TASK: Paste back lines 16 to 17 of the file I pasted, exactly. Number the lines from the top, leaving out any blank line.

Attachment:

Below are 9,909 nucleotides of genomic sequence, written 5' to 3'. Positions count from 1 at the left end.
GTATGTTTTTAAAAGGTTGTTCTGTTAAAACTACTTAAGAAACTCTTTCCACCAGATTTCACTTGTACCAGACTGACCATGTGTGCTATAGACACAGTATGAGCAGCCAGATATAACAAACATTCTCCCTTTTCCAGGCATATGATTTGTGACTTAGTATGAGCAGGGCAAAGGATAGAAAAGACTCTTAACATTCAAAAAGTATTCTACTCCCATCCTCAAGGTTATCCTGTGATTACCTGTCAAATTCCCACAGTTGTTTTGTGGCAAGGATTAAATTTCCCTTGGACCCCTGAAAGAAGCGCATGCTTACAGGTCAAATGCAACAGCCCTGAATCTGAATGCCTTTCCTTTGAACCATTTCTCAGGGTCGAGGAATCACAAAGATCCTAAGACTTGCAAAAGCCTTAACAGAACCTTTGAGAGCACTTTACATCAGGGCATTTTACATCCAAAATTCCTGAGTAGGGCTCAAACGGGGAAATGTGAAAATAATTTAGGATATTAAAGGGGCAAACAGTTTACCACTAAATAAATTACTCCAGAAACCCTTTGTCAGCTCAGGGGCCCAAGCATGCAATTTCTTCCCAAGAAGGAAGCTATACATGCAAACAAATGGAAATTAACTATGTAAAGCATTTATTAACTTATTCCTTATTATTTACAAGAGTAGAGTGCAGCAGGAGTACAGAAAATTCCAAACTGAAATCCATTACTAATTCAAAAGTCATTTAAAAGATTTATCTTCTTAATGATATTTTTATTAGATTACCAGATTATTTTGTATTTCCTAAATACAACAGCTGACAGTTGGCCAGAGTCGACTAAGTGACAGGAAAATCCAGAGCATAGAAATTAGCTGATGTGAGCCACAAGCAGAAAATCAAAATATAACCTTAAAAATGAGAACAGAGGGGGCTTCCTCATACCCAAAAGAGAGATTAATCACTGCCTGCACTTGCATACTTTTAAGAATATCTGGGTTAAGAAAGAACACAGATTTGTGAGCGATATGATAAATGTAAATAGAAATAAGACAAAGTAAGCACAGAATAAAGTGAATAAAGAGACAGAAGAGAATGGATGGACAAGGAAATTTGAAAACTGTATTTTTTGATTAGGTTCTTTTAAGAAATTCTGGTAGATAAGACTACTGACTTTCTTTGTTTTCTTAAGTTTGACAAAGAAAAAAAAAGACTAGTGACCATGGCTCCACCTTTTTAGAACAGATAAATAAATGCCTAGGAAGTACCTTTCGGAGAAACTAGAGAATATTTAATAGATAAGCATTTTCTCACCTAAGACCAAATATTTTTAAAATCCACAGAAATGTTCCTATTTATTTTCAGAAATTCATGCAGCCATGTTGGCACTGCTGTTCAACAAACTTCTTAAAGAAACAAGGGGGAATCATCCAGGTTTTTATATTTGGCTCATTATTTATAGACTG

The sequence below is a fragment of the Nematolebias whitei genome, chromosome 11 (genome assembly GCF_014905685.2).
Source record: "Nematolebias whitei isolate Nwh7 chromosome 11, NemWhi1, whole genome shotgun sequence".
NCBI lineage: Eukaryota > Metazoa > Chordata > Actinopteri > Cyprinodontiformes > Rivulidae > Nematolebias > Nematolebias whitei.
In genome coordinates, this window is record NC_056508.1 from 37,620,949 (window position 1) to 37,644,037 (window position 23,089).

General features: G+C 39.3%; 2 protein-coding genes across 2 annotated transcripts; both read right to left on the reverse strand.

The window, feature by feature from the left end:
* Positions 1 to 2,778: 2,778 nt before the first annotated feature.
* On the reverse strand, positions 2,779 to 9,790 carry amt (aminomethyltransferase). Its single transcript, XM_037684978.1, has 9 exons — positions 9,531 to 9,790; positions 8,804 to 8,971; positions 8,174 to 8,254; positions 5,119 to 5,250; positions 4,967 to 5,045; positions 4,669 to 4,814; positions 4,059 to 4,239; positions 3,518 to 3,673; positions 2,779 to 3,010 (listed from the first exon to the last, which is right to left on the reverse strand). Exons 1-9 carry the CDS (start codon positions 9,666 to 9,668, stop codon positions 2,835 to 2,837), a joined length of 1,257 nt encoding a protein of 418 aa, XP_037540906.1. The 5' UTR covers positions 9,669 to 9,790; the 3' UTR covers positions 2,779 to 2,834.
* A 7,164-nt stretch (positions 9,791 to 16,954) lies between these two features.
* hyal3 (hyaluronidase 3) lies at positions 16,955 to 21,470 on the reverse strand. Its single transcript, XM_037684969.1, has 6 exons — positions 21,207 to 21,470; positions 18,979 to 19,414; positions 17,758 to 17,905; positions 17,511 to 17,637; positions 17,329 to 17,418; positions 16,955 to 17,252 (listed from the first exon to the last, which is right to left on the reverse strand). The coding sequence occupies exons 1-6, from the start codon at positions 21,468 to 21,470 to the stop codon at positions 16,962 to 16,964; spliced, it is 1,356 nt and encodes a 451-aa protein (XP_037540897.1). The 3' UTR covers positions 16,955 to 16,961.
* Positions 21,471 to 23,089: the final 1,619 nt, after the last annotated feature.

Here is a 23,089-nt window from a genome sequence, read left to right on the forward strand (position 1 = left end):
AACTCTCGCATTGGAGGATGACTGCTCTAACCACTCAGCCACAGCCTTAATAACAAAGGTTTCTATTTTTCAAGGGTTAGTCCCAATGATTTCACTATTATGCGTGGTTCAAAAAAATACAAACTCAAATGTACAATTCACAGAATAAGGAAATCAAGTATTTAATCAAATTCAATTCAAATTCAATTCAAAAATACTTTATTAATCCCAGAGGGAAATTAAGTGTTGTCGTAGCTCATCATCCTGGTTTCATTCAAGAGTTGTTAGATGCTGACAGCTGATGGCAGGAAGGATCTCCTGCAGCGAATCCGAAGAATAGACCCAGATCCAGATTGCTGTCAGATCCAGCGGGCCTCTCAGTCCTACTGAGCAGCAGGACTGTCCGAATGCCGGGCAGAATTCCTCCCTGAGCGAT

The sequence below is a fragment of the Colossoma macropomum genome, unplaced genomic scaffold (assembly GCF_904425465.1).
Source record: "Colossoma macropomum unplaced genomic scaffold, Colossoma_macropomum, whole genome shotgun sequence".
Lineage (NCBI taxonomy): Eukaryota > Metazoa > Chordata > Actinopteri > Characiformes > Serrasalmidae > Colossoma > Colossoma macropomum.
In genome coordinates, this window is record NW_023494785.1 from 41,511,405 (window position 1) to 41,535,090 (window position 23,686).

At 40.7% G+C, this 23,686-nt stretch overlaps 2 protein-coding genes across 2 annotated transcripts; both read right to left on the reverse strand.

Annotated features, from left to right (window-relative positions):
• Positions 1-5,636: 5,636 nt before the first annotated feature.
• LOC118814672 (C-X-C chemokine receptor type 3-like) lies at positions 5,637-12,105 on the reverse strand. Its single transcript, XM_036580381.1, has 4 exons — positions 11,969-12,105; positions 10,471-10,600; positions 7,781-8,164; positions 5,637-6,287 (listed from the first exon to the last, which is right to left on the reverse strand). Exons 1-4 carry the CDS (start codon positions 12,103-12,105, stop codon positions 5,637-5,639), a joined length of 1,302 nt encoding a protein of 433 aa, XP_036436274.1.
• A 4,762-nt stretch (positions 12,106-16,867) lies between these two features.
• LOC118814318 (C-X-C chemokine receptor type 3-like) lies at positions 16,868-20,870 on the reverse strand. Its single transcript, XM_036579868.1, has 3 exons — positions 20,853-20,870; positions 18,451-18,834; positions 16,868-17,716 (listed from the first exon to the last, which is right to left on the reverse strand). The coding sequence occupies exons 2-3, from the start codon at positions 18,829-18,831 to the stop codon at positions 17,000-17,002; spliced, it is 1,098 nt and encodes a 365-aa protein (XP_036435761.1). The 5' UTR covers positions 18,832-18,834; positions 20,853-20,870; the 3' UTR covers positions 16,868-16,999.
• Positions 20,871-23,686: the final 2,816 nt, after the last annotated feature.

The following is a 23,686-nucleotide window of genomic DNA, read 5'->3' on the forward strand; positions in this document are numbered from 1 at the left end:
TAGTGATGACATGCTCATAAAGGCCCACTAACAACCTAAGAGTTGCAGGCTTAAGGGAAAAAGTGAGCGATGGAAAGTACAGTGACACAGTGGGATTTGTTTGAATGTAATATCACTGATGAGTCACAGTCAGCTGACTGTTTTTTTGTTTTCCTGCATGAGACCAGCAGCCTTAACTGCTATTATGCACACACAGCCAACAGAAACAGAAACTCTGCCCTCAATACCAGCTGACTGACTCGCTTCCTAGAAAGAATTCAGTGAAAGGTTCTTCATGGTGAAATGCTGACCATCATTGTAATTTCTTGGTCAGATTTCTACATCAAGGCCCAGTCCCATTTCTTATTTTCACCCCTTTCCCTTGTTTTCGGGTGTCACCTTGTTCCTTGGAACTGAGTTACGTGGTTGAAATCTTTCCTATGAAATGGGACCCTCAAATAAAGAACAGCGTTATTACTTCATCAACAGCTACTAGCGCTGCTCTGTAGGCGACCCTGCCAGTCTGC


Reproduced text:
The sequence below is a fragment of the Colossoma macropomum genome, unplaced genomic scaffold (assembly GCF_904425465.1).
Source record: "Colossoma macropomum unplaced genomic scaffold, Colossoma_macropomum, whole genome shotgun sequence".